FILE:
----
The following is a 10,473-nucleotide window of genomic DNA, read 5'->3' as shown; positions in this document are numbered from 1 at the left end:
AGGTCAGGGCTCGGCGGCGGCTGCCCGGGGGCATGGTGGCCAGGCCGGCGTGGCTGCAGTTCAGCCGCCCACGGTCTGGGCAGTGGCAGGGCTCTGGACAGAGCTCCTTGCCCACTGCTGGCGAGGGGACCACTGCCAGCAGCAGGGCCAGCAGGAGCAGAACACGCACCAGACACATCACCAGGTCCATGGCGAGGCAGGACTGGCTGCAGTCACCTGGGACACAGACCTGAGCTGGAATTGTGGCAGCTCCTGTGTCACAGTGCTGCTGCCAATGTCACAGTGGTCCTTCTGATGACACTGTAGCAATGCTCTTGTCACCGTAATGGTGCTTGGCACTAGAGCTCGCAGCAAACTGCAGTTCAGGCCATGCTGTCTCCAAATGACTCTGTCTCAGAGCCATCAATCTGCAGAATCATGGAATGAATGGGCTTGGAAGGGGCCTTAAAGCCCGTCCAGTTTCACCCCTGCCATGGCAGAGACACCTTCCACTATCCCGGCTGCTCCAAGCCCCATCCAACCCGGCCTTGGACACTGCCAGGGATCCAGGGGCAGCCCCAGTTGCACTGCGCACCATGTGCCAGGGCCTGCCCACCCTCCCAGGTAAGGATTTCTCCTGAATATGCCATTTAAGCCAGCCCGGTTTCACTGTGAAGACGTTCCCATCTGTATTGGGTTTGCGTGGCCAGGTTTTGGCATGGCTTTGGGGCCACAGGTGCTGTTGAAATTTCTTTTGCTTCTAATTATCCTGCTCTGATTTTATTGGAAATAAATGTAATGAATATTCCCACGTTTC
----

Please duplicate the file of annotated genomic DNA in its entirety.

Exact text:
The following is a 10,473-nucleotide window of genomic DNA, read 5'->3' as shown; positions in this document are numbered from 1 at the left end:
AGGTCAGGGCTCGGCGGCGGCTGCCCGGGGGCATGGTGGCCAGGCCGGCGTGGCTGCAGTTCAGCCGCCCACGGTCTGGGCAGTGGCAGGGCTCTGGACAGAGCTCCTTGCCCACTGCTGGCGAGGGGACCACTGCCAGCAGCAGGGCCAGCAGGAGCAGAACACGCACCAGACACATCACCAGGTCCATGGCGAGGCAGGACTGGCTGCAGTCACCTGGGACACAGACCTGAGCTGGAATTGTGGCAGCTCCTGTGTCACAGTGCTGCTGCCAATGTCACAGTGGTCCTTCTGATGACACTGTAGCAATGCTCTTGTCACCGTAATGGTGCTTGGCACTAGAGCTCGCAGCAAACTGCAGTTCAGGCCATGCTGTCTCCAAATGACTCTGTCTCAGAGCCATCAATCTGCAGAATCATGGAATGAATGGGCTTGGAAGGGGCCTTAAAGCCCGTCCAGTTTCACCCCTGCCATGGCAGAGACACCTTCCACTATCCCGGCTGCTCCAAGCCCCATCCAACCCGGCCTTGGACACTGCCAGGGATCCAGGGGCAGCCCCAGTTGCACTGCGCACCATGTGCCAGGGCCTGCCCACCCTCCCAGGTAAGGATTTCTCCTGAATATGCCATTTAAGCCAGCCCGGTTTCACTGTGAAGACGTTCCCATCTGTATTGGGTTTGCGTGGCCAGGTTTTGGCATGGCTTTGGGGCCACAGGTGCTGTTGAAATTTCTTTTGCTTCTAATTATCCTGCTCTGATTTTATTGGAAATAAATGTAATGAATATTCCCACGTTTC